NEW YORK: Weight Watchers has selected M Booth to take the lead on PR programming and execution, following a competitive review.
The healthy lifestyle company chose M Booth after a selection process involving five agencies over the last few months, said Stacie Sherer, VP of PR for Weight Watchers, via email. She did not disclose what other firms pitched for the business.
Weight Watchers, which has struggled financially in recent years, is starting work with M Booth only a few months after parting ways with Ketchum and creative agency Wieden+Kennedy.
"We invited M Booth to the review because they’re known for creative and fresh ideas – executed through traditional and not-so-traditional channels – for emerging as well as established and iconic brands," said Sherer. "Throughout the process, we were impressed by the team’s insights, strategy, and creativity, but also their energy, passion, and determination to partner with us through our brand and business transformation."
The company did not elaborate on specific campaigns M Booth will be working on or its account budget. The firm had not previously worked with Weight Watchers.
"We look forward to partnering with the Weight Watchers team and putting the full force of our creative DNA behind the brand to help drive their business during this very evolutionary time," said M Booth CEO Dale Bornstein, who is also a Ketchum alum, via email.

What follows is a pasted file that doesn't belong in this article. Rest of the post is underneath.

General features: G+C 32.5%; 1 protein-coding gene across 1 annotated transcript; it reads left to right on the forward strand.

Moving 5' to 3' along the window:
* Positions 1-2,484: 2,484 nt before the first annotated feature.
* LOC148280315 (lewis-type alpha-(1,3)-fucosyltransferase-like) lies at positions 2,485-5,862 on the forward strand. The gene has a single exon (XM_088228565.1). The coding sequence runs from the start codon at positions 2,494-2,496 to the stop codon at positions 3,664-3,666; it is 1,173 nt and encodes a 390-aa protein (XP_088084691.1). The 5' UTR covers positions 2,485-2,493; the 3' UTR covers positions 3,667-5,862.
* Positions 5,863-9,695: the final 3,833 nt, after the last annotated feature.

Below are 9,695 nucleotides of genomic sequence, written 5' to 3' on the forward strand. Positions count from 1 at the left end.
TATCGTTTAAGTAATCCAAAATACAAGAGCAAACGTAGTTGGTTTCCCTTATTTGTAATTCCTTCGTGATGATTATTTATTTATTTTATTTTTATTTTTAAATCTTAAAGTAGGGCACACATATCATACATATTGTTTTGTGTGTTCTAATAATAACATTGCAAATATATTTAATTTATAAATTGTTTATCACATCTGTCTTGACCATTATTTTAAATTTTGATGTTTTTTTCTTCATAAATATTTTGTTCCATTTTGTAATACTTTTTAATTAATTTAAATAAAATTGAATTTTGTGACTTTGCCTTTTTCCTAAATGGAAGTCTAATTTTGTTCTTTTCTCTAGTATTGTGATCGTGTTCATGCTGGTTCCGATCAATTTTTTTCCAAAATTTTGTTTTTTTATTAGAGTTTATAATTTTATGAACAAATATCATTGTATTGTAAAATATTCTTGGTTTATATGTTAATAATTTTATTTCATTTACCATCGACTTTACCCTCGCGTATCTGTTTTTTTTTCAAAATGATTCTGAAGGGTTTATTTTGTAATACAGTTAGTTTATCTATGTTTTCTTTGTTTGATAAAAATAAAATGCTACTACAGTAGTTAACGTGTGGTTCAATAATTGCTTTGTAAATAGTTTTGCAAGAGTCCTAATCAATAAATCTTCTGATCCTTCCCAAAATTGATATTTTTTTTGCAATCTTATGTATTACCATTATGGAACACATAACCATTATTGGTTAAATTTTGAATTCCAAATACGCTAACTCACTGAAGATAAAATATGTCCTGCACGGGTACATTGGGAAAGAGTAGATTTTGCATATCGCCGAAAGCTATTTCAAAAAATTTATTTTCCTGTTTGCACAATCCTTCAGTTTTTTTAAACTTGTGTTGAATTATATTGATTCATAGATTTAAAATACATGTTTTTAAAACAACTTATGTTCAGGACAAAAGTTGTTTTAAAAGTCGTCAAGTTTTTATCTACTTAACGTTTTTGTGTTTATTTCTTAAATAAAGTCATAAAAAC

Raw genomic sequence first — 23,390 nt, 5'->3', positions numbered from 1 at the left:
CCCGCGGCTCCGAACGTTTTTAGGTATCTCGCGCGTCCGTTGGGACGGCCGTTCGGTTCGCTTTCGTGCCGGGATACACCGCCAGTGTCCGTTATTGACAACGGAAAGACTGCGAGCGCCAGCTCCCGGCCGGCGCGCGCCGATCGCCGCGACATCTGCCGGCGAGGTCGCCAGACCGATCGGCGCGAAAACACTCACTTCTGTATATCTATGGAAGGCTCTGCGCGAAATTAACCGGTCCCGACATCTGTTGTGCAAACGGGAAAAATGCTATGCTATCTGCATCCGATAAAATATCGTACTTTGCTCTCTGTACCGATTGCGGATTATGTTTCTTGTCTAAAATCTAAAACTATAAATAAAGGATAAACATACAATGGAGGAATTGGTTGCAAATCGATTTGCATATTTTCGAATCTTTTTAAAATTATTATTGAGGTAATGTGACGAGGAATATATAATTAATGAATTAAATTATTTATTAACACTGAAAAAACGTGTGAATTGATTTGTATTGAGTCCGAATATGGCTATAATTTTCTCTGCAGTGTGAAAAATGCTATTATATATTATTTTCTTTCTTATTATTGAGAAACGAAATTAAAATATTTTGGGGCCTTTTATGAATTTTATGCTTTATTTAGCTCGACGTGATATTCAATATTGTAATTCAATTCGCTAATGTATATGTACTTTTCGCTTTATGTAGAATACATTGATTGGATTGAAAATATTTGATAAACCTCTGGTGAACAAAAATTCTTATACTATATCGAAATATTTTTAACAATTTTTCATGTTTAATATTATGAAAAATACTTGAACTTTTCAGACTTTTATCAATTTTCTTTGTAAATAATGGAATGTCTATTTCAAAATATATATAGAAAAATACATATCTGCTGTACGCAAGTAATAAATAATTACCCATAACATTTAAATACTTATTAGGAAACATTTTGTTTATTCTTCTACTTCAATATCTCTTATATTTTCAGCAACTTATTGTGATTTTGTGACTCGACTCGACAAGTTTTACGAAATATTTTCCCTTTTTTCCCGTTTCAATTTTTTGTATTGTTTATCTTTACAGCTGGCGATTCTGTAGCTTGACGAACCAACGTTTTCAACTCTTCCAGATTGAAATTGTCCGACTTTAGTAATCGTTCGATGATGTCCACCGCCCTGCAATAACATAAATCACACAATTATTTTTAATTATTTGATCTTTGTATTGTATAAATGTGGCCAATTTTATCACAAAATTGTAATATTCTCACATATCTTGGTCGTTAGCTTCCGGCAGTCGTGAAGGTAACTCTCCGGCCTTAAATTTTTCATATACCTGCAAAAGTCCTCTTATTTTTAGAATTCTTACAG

Analysts believe the company is struggling due to intense competition from wearable fitness devices and free apps. Meanwhile, Weight Watchers’ app is $19.95 per month.
Weight Watchers saw its active subscriber base fall 20%, year-over-year, in the first quarter. Online subscribers dropped 22%, and meeting subscribers declined 17% in that period.
Although Weight Watchers is upping its game in the tech space, CFO Nicholas Hotchkin said on its most recent earnings call that its average target customer is a woman in her late 40s.
"There is ample room, especially in 2016, for us to turn to positive recruits without having to focus on appealing to [a] much younger demographic," Hotchkin added, when asked how the company intended to reach out to younger customers.
Weight Watchers founder Jean Nidetch died in April at the age of 91.